Learn Portuguese in Faro, Portugal!

Portugal is a country full of colour, music and festivals, and there’s a festival every month of the year in Faro! The capital of the Algarve region in the south of Portugal hosts a sand-sculpting festival, a festival of folk music and dancing, a traditional fisherman’s festival in September and in October, the Feira de Santa Iria.

This is Faro’s biggest traditional festival and it has its own fairground just outside town as well as taking over many of the streets with delicious food stalls and souvenirs of St Irene, the festival’s patron. Learning Portuguese in Faro, you’ll experience Portuguese culture all year round.

Things to do in Faro

Look for azulejos - these beautiful Portuguese tiles decorate churches, monasteries, and royal buildings. They can even be found on banks and railway stations. You can buy simpler modern versions as souvenirs, while older azulejos are often framed and sold as artworks. There is a Museum of Azulejo in Lisbon if you find yourself fascinated by this traditional craft and want a weekend in Portugal’s capital.

Ria Formosa nature reserve is the favourite day trip for Faro residents. The guided tours around the reserve will show you many birds and animals that you would never otherwise see. The huge lagoon has five barrier islands and two peninsulas to separate it from the ocean. One island - Ilha Deserta - is famous for its white beach, many miles long. To get to it you need a boat, so the public ferry runs daily between Ilha Deserta (often called Ilha Barretta by locals) and Porta Nova Pier in Faro.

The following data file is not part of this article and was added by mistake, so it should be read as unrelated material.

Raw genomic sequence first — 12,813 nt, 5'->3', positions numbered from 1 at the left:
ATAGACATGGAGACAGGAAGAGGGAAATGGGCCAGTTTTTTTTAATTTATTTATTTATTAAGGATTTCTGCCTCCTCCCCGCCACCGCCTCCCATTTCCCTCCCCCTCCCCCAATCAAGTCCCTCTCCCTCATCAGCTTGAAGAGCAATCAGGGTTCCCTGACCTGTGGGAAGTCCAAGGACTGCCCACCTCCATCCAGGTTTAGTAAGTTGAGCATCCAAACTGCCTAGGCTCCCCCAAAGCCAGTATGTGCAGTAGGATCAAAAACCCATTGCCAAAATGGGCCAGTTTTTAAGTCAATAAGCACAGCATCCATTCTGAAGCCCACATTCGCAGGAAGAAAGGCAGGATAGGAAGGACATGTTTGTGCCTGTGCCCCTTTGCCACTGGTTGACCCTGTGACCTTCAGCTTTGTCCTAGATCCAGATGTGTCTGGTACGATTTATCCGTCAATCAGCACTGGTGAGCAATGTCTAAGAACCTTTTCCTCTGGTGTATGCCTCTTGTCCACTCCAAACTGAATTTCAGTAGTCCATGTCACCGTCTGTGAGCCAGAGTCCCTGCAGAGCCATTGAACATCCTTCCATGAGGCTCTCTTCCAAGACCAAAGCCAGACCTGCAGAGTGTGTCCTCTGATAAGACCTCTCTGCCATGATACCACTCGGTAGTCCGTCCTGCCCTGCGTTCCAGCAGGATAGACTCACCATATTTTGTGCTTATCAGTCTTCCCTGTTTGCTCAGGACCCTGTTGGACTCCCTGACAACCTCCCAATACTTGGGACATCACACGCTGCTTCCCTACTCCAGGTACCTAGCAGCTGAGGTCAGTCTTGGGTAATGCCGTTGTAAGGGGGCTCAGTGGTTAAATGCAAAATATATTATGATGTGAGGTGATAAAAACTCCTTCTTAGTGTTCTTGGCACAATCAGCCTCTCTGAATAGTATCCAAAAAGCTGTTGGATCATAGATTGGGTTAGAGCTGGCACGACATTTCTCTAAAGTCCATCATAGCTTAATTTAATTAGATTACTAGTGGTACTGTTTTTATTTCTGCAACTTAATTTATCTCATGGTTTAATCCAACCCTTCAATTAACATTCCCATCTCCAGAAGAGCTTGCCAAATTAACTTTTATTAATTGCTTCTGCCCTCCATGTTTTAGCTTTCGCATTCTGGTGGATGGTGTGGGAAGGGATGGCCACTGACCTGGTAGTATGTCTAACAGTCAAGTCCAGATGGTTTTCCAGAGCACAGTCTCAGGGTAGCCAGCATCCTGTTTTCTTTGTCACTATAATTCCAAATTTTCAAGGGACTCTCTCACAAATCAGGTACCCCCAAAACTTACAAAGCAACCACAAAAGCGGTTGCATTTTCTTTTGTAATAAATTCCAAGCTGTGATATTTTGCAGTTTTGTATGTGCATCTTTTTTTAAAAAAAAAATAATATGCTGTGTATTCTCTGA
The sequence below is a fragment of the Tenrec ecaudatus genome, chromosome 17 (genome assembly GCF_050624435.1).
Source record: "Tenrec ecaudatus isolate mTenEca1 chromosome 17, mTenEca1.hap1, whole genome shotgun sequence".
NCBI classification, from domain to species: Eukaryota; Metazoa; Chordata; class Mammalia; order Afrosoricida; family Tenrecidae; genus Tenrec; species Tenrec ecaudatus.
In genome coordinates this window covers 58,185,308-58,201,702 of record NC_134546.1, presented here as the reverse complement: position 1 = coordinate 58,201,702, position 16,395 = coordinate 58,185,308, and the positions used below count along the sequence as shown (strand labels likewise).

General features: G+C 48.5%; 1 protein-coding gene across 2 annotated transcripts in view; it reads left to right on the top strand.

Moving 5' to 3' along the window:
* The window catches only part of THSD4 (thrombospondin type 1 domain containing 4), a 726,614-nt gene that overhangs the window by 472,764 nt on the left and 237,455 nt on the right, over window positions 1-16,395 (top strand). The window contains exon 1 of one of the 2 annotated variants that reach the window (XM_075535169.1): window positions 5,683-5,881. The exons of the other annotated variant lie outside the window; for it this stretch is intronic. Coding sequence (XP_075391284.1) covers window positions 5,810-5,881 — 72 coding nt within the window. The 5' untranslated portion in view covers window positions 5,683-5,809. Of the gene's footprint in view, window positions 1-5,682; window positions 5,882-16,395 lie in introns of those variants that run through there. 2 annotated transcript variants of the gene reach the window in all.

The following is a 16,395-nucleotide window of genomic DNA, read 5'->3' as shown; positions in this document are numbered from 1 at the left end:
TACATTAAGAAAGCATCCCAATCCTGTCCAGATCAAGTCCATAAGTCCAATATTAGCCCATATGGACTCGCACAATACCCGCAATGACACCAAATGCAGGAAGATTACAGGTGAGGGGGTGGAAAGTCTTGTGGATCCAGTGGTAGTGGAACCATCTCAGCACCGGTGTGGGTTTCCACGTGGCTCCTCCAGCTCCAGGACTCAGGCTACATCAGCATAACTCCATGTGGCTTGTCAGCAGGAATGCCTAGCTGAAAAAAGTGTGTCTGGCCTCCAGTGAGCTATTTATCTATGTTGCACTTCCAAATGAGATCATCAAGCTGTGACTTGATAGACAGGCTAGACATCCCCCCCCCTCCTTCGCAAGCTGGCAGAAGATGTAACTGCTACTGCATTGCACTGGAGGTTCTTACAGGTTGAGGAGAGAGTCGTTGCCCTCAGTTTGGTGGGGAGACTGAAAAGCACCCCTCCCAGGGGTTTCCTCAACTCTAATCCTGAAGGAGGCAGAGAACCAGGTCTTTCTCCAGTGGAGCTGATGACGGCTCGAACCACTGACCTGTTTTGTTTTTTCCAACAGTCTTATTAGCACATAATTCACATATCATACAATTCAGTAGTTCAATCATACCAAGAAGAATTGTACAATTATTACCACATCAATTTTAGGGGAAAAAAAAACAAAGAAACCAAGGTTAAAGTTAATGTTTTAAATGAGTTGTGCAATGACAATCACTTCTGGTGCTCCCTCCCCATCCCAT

If you are lucky, you will see some Portuguese Water Dogs. This breed has become popular since President Obama received one as a gift and now you can often see breeders exercising their dogs on the beaches around Faro, as the dogs like to swim far out to sea.

Tips for student life in Faro

Early morning is the time to visit the Mercado Municipal, the indoor produce market on Largo Dr Francisco Sa Carneiro, which opens daily at 7am and is the place that the Faroese buy their olives, local sausages and pasteis (custard filled pastries). Then move on to the Arco de Vila - the 18th century arch topped with stork nests, which is on the site of the medieval castle gate. This is the entrance to the old town, leading to Largo da Sé, a cobbled square lined by elegant buildings. The most notable of these are the Bishop’s Palace and Faro Cathedral. The Largo is good place to try a galão - breakfast coffee made with a quarter coffee and three quarters hot milk.

People in Faro are very friendly and will love to help you practise your Portuguese. While this is wonderful for your language skills, you’ll need to allow extra time for all your shopping trips, as you will be offered vocabulary lessons by shopkeepers who want you to learn the names of everything they sell!

Learn Portuguese in Faro for a fun learning experience!

You are currently offline. Some pages or content may fail to load.